FIG. 14 is a side view of the FIG. 11 connector with parts broken away;

FIG. 15 is a cross-sectional view taken on line XV—XV of FIG. 14;

FIG. 16 is a cross-sectional view taken on line XVI—XVI of FIG. 14;

FIG. 17A is a side view of an upper-section shield contact;

FIG. 17B is a front view of the upper-section shield contact;

FIG. 17C is a rear view of the upper-section shield contact;

FIG. 17D is a plan view of the upper-section shield contact;

FIG. 18A is a side view of a middle-section shield contact;

FIG. 18B is a front view of the middle-section shield contact;

FIG. 18C is a rear view of the middle-section shield contact; and

FIG. 18D is a plan view of the middle-section shield contact.

DETAILED DESCRIPTION OF THE PREFERRED EMBODIMENTS

Next, the invention will now be described in detail with reference to drawings showing preferred embodiments thereof.

FIG. 1 is a front view of a high-speed transmission connector according to an embodiment of the invention. FIG. 2 is a rear view of the same, and FIG. 3 is a cross-sectional view taken on line III—III of FIG. 3. FIG. 4 is a vertical cross-sectional view of the connector. FIG. 5 is a cross-sectional view taken on line V—V of FIG. 4, while FIG. 6 is a cross-sectional view taken on line VI—VI of FIG. 4.

The connector is comprised of an insulator 10, a shield casing 20, a plurality of signal contacts 30 a, 30 b, . . . (generically designated by reference numeral 30), an upper-section shield contact 40 and a middle-section shield contact 50.

The shield casing 20 is attached to the front face of the insulator 10 in intimate contact therewith.

A location plate 60 is fixedly secured to a rear face of the insulator 10 by press-fitting. The location plate 60 has a lattice of contact through holes 61 formed therethrough. The contact through holes 61 are formed with respective tapered faces 61 a for guiding one end portions of the contacts 30, 40, 50.

The one end portion of each of the signal contacts 30 and the shield contacts 40, 50 is inserted through a corresponding one of the contact through holes 61 and held by the location plate 60.

The one end portions of the signal contacts 30 and the shield contacts 40, 50 are connected to a printed circuit board, not shown.

The signal contacts 30 and the shield contacts 40, 50 each have a longitudinally intermediate portion thereof bent at a right angle.

The front face (right side, as viewed in FIG. 4) of the insulator 10 is formed with a lattice of receiving holes 11 for connection with a mating connector, not shown.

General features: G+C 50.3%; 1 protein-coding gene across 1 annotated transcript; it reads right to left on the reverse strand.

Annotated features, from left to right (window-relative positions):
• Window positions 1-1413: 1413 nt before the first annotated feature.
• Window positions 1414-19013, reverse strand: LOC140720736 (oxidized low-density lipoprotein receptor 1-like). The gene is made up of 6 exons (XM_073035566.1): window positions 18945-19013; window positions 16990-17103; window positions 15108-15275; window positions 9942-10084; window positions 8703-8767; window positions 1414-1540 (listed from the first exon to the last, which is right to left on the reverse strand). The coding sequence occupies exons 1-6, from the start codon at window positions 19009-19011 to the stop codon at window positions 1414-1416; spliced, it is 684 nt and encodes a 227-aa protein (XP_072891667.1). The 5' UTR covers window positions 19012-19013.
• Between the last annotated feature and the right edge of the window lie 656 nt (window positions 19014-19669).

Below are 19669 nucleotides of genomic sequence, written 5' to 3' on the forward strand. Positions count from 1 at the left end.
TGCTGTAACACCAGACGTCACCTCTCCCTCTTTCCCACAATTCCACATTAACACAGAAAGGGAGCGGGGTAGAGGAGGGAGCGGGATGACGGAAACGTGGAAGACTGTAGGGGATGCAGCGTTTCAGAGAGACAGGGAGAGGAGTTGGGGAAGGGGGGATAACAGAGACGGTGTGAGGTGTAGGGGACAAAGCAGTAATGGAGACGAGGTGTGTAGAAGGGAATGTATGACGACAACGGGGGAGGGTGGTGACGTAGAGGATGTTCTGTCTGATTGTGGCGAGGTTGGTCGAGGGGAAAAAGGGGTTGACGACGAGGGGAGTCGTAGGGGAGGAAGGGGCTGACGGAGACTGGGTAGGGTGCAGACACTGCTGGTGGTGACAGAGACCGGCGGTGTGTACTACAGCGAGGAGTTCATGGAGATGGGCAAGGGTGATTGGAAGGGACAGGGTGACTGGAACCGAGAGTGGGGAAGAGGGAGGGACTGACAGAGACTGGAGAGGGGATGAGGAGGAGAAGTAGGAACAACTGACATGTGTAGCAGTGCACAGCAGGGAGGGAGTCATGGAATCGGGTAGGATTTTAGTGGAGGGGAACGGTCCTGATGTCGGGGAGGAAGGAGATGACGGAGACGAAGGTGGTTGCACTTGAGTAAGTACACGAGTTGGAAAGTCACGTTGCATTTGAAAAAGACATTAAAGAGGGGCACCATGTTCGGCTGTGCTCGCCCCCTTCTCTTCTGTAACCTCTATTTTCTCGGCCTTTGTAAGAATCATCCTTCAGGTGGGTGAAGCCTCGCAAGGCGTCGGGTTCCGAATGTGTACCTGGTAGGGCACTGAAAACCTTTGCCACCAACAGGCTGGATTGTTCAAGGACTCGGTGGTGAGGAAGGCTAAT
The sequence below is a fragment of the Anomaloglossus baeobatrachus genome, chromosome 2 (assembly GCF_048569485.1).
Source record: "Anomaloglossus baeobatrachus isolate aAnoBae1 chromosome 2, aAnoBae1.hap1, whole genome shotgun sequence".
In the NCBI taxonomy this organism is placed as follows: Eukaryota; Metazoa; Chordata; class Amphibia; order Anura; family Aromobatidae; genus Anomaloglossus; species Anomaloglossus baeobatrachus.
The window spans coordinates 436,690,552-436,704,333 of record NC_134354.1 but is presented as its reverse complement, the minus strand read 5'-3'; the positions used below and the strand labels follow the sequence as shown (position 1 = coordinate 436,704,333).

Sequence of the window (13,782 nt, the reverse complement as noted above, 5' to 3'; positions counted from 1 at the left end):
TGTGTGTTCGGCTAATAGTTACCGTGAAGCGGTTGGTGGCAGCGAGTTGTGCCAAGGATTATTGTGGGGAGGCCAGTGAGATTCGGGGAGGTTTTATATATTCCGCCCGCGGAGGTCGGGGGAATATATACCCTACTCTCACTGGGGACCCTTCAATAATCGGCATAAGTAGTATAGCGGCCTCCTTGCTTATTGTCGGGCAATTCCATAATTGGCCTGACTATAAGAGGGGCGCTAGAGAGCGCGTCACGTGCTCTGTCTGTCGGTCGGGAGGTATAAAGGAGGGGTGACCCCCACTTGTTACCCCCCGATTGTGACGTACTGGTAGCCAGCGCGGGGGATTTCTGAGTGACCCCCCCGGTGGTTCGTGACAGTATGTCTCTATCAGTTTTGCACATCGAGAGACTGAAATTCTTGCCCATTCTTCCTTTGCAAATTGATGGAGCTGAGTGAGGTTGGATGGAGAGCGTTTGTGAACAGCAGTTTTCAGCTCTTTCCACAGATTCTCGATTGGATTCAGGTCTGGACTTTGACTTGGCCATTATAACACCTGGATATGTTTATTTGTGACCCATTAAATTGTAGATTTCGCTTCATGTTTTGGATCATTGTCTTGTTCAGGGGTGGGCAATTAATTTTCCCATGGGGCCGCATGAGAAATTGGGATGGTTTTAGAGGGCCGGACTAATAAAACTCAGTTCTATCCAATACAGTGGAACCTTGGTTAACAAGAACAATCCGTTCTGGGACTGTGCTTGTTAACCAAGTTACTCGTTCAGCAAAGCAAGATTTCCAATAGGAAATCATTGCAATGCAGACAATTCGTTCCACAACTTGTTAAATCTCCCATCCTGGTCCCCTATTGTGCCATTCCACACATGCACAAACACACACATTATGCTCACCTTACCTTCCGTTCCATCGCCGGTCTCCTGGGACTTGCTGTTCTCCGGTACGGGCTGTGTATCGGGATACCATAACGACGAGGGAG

The signal contacts 30 a, 30 b and the signal contacts 30 c, 30 d are arranged in a row on the opposite sides of the shield contact 40 in an X direction.

The signal contacts 30 e, 30 f and the signal contacts 30 g, 30 h are arranged in a row in the X direction on the opposite sides of the shield contact 50.

The adjacent pairs of signal contacts 30 a, 30 b and signal contacts 30 c, 30 d, and the other paired signal contacts adjacent to each other are used to transmit paired signals.

Each of the signal contacts 30 and the shield contacts 40, 50 has the other end portion thereof disposed in a corresponding one of the receiving holes 11.

The other end portions of the signal contacts 30 and the shield contacts 40, 50 are each formed to have a tuning fork shape.

Next, the upper-section shield contact 40 and the middle-section shield contact 50 will be described.

FIG. 7A shows the upper-section shield contact 40 in side view, FIG. 7B shows the same in front view, FIG. 7C shows the same in rear view, and FIG. 7D shows the same in plan view.

The upper-section shield contact 40 has the intermediate portion thereof formed with first plate portions 41 a, 41 b extending in the X direction. The first plate portion 41 a covers the signal contacts 30 b, 30 a, while the first plate portion 41 b covers the signal contacts 30 c, 30 d (see FIGS. 2 and 3).

The first plate portion 41 a has an end portion in the X direction which is formed with a generally rectangular second plate portion 42 extending in a Y direction perpendicular to the X direction in a manner shielding the signal contacts 30 e, 30 i (see FIG. 3).

The second plate portion 42 extends in the Y direction to a location immediately close to the location plate 60. The second plate portion 42 has part thereof supported by the insulator 10 (see FIG. 4).